Inverse associations of coffee and/or tea in relation to hepatocellular carcinoma (HCC) risk have been consistently identified in studies conducted mostly in Asia where consumption patterns of such beverages differ from Europe. In the European Prospective Investigation into Cancer and nutrition (EPIC), we identified 201 HCC cases among 486,799 men/women, after a median follow-up of 11 years. We calculated adjusted hazard ratios (HRs) for HCC incidence in relation to quintiles/categories of coffee/tea intakes. We found that increased coffee and tea intakes were consistently associated with lower HCC risk. The inverse associations were substantial, monotonic and statistically significant. Coffee consumers in the highest compared to the lowest quintile had lower HCC risk by 72% [HR: 0.28; 95% confidence intervals (CIs): 0.16-0.50, p-trend < 0.001]. The corresponding association of tea with HCC risk was 0.41 (95% CI: 0.22-0.78, p-trend = 0.003). There was no compelling evidence of heterogeneity of these associations across strata of important HCC risk factors, including hepatitis B or hepatitis C status (available in a nested case-control study). The inverse, monotonic associations of coffee intake with HCC were apparent for caffeinated (p-trend = 0.009), but not decaffeinated (p-trend = 0.45) coffee for which, however, data were available for a fraction of subjects. Results from this multicentre, European cohort study strengthen the existing evidence regarding the inverse association between coffee/tea and HCC risk. Given the apparent lack of heterogeneity of these associations by HCC risk factors and that coffee/tea are universal exposures, our results could have important implications for high HCC risk subjects.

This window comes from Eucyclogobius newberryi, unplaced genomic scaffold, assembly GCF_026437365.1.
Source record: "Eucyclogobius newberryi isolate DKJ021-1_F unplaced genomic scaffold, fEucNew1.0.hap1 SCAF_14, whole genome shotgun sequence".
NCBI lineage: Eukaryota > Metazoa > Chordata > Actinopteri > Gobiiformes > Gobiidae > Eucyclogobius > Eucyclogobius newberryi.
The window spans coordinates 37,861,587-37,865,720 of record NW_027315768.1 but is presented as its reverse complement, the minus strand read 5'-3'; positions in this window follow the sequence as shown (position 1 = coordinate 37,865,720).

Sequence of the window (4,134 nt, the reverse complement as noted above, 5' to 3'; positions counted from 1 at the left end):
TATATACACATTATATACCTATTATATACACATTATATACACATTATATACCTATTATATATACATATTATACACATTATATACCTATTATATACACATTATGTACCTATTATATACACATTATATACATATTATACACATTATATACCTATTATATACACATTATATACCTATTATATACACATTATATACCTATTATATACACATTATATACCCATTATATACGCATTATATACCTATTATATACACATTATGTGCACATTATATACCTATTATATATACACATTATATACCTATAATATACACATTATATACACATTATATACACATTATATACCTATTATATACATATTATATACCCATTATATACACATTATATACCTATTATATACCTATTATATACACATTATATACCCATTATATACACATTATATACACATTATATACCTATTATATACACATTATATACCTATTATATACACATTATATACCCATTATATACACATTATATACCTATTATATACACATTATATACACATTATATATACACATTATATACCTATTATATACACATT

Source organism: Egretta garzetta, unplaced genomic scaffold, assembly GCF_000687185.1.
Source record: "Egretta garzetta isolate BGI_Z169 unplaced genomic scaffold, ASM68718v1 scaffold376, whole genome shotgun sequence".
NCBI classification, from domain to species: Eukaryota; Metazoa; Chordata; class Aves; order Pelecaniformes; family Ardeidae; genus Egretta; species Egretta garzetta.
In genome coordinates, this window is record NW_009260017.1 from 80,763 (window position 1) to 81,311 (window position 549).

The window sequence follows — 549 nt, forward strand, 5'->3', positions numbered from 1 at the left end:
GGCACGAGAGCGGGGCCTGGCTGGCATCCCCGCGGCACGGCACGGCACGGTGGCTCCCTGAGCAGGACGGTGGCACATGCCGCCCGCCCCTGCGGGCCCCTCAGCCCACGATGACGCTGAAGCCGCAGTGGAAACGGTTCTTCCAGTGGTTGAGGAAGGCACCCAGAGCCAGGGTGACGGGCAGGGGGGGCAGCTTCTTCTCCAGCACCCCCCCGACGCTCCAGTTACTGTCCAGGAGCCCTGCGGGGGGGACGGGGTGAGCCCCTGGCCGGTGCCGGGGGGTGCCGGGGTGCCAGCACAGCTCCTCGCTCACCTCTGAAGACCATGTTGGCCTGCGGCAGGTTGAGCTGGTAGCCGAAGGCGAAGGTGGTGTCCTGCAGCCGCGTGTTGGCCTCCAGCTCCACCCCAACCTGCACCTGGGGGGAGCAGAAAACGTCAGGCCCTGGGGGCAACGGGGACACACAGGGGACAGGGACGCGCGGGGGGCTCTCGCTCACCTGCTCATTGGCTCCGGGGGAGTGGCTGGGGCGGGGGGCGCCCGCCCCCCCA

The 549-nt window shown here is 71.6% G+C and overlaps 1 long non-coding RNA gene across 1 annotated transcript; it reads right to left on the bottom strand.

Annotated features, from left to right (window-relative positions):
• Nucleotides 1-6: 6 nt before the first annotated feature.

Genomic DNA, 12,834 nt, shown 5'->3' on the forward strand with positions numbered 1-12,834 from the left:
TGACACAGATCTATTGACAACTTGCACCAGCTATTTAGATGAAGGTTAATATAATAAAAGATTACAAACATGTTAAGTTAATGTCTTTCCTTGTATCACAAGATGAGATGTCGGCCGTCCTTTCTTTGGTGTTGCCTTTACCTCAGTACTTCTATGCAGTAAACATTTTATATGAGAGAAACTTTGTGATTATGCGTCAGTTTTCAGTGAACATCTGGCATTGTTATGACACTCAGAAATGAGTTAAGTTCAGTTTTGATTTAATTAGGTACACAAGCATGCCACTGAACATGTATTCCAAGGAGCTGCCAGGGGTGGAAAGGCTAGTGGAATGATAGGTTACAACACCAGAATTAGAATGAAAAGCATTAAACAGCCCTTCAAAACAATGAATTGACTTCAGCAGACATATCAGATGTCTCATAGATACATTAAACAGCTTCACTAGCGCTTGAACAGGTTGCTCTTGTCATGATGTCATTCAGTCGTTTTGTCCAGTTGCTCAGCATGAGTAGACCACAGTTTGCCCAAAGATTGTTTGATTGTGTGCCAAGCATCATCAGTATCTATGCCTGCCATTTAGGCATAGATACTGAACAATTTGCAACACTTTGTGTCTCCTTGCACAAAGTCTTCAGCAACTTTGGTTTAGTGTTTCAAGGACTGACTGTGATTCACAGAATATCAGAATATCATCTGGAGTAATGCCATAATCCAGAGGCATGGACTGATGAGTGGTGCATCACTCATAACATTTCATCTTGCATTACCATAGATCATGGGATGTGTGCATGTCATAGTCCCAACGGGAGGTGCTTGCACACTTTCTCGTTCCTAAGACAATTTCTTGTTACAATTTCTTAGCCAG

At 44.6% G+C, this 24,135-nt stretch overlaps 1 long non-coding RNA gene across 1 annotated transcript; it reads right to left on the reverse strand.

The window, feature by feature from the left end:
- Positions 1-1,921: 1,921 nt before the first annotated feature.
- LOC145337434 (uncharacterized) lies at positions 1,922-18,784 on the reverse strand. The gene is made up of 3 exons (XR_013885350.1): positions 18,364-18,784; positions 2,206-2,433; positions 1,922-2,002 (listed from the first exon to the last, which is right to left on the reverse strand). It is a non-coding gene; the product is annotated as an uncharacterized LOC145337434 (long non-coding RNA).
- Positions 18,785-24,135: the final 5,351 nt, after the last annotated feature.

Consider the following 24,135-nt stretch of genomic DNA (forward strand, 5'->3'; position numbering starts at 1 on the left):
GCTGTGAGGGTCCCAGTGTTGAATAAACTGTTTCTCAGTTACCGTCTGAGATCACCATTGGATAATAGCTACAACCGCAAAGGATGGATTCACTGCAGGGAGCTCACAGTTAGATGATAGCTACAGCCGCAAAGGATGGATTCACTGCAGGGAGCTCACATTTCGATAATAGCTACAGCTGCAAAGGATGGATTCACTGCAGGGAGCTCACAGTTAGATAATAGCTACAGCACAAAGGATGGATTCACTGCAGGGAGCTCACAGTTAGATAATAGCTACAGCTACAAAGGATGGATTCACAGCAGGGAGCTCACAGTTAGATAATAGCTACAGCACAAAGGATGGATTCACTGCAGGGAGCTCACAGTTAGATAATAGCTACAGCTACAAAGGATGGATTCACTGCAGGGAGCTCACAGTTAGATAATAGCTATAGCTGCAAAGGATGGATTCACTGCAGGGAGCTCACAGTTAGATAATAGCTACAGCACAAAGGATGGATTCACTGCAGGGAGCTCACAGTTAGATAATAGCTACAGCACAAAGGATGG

• 7. Barrdahl, Myrto
    et al.
    Canzian, Federico
    Joshi, Amit D.
    Travis, Ruth C.
    Chang-Claude, Jenny
    Auer, Paul L.
    Gapstur, Susan M.
    Gaudet, Mia
    Diver, W. Ryan
    Henderson, Brian E.
    Haiman, Christopher A.
    Schumacher, Fredrick R.
    Le Marchand, Loic
    Berg, Christine D.
    Chanock, Stephen J.
    Hoover, Robert N.
    Rudolph, Anja
    Ziegler, Regina G.
    Giles, Graham G.
    Baglietto, Laura
    Severi, Gianluca
    Hankinson, Susan E.
    Lindstroem, Sara
    Willet, Walter
    Hunter, David J.
    Buring, Julie E.
    Lee, I-Min
    Zhang, Shumin
    Dossus, Laure
    Cox, David G.
    Khaw, Kay-Tee
    Lund, Eiliv
    Naccarati, Alessio
    Peeters, Petra H.
    Ramon Quiros, J.
    Riboli, Elio
    Sund, Malin
    Umeå University, Faculty of Medicine, Department of Surgical and Perioperative Sciences, Surgery.
    Trichopoulos, Dimitrios
    Prentice, Ross L.
    Kraft, Peter
    Kaaks, Rudolf
    Campa, Daniele
    Post-G WAS gene-environment interplay in breast cancer: results from the Breast and Prostate Cancer Cohort Consortium and a meta-analysis on 79 000 women2014In: Human Molecular Genetics, ISSN 0964-6906, E-ISSN 1460-2083, Vol. 23, no 19, 5260-5270 p.Article in journal (Refereed)
    Abstract [en]